An early memory is of accompanying my father on a work trip during the school holidays. I had the exciting task of emptying a bucket of tennis balls into the new water main and then racing along to the other end, about 5 kms away, to see whether all the balls came out of the pipe.

Another is hiking as a teenager – we underestimated how much water we needed to carry and spent a very thirsty night. I crept out and slurped up a handful of muddy polluted water from a stream – lucky not to get giardia.

Another memory is a school trip to look at dongas – an Afrikaans word for deep gulleys caused by soil erosion. Years of poor farming methods, usually aggravated by greed and ignorance, had seen the soil completely stripped of natural cover – shrubs, trees and grass. Backbreaking hours were being spent building walls, little dams, across the dongas, hoping they would stem the loss of valuable top-soil. All over the world people continue to cut down forests, overgraze land and plant cash crops that systematically denude precious nutrients.

Another school memory is of cross-country running – up and over the hills of home. Right at the top of one hill was a sludge pond. Now I was used to sludge ponds from my father’s work. Usually they are alive with birds. But not this one. This was factory effluent – not a living bird or plant or fish or crab to be seen. Pollution.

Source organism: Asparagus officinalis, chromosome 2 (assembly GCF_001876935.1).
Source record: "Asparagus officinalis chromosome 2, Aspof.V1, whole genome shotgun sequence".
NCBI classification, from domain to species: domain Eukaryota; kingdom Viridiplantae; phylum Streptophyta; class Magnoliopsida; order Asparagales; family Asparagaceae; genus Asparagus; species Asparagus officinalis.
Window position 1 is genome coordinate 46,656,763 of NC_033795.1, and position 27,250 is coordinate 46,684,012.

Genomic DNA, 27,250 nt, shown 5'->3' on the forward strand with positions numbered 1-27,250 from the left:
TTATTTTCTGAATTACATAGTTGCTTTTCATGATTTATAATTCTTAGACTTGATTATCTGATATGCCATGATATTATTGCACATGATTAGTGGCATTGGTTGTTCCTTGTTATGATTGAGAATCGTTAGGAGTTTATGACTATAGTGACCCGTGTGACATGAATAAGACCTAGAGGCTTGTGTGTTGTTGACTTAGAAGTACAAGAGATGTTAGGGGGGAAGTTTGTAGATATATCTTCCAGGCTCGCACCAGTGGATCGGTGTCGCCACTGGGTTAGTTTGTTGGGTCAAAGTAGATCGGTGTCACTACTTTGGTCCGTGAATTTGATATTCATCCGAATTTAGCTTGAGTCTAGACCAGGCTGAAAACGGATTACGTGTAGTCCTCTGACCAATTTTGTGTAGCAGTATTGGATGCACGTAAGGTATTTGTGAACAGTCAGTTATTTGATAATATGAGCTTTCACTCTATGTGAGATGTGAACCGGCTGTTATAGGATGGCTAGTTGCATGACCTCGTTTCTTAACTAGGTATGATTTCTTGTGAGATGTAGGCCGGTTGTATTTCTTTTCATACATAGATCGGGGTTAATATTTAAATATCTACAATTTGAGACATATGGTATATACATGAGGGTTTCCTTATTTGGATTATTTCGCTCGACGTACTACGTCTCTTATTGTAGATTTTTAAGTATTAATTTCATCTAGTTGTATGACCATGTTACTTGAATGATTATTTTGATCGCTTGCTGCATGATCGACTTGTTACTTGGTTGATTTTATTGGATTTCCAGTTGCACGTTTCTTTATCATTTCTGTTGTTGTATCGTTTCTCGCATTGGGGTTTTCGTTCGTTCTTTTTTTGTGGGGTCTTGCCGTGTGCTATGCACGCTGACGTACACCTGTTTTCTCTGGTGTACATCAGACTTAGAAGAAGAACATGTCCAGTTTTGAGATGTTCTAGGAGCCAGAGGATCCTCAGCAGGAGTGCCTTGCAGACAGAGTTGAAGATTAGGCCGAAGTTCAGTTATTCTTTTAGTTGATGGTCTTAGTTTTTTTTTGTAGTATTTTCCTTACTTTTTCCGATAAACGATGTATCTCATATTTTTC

Yet another memory comes to me: for days it had rained, so hard that the manhole cover over the storm water drain in front of our home bounced 2 metres above the water spout. My father and I took our bicycles to go and watch the river in flood – the whole valley was covered in angry swirling water. The beaches were completely washed out and then, a few days later, the tide washed in branches and trees, furniture from houses that had been flooded, including a grand piano; plenty of people reported seeing snakes on the beach. I had a new insight into the damage caused by flood water that week. As the engineer in charge of sewerage for the city, my father would get home late at night, stinking of raw sewerage, having spent the day working alongside the crews battling to repair and re-join broken sewerage pipes.